opportunities to determine whether there were mailboxes
and/or door bells marked with the names of the occupants and
to speak to neighbors. Members of the investigation team knew
where Ms. Gumbs worked and what she did for a living. Based
on the foregoing, the Court finds that at least some members
of the investigation team knew the apartment in which Mr.
Marchi and Ms. Gumbs lived.
February 26, 2017, a Task Force led by Agent Hoffman executed
numerous search and seizure warrants of residences and motor
vehicles, including a white Honda Accord, which Marchi
regularly drove but was registered to the mother of
co-defendant Ivan Rosario. The vehicle had been surveilled
both physically and electronically using a GPS monitoring
device. There was no evidence the surveillance yielded
information that either Mr. Marchi or Ms. Gumbs was involved
in drug trafficking. The warrants were executed in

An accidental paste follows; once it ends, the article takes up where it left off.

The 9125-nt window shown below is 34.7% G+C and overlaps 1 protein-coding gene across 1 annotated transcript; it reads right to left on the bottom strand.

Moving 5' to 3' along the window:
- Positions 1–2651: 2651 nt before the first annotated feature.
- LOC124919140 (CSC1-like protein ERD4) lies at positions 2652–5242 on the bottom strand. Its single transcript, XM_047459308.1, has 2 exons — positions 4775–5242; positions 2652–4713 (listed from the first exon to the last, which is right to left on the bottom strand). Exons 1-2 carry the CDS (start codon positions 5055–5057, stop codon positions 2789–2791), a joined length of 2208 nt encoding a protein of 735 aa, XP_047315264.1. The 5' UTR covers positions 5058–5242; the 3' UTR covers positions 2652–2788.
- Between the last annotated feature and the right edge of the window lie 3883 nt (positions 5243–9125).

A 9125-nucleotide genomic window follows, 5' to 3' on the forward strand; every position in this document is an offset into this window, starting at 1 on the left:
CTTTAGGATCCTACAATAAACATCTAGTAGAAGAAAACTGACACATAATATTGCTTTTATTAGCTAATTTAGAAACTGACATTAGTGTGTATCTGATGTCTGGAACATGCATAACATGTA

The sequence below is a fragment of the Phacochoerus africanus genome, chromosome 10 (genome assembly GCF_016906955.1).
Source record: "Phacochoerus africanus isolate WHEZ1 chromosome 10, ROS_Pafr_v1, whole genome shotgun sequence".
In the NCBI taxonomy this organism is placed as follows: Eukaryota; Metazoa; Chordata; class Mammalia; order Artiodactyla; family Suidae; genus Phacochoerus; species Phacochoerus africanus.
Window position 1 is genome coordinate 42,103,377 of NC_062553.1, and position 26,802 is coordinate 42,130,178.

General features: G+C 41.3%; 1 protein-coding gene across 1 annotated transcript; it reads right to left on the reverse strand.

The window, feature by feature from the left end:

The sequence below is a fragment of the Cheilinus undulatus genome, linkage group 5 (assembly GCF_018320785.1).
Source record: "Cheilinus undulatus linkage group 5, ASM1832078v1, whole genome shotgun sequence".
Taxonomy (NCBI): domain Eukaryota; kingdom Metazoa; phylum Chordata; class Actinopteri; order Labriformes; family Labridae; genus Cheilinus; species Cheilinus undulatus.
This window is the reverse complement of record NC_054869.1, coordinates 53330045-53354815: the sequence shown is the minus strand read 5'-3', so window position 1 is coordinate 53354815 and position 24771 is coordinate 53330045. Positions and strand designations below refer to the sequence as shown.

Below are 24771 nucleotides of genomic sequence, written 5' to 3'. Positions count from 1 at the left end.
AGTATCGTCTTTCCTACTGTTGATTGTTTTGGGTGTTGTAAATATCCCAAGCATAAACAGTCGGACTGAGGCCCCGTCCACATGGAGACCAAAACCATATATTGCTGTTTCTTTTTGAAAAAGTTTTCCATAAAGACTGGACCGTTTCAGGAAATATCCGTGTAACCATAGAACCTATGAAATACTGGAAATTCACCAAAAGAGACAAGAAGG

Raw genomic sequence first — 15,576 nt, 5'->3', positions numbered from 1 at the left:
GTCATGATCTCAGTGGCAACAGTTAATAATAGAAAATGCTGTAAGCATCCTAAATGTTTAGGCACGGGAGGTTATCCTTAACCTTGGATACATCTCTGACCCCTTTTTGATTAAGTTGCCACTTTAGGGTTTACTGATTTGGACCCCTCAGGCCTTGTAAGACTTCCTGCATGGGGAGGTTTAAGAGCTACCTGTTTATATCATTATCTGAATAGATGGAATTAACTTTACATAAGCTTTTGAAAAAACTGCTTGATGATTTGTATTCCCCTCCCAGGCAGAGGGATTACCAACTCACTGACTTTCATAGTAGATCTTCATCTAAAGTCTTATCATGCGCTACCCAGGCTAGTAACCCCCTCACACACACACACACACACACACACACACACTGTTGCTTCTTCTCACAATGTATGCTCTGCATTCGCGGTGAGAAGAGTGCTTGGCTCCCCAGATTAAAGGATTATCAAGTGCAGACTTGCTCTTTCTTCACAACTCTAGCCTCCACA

anticipation of seizing a large quantity of drugs but did not
yield the expected results. Inside Marchi's white Honda
Accord, investigators recovered grinders used for processing
heroin powder, thousands of heroin packaging packets, and
nearly twenty stamps for branding street-level heroin.
at approximately 12:30 PM, the Agents decided to conduct a
“knock and talk” and question Randy Marchi.
Before the Agents arrived at the Apartment, Marchi noticed
his vehicle was missing and went to find it, leaving Ms.
Gumbs and her 9-year old son alone at the Apartment. Agent
Hoffman testified that he knew a state Superior Court Judge
for the Judicial District of Bridgeport was assigned to sign
warrants on that Sunday. The Agents did not obtain a warrant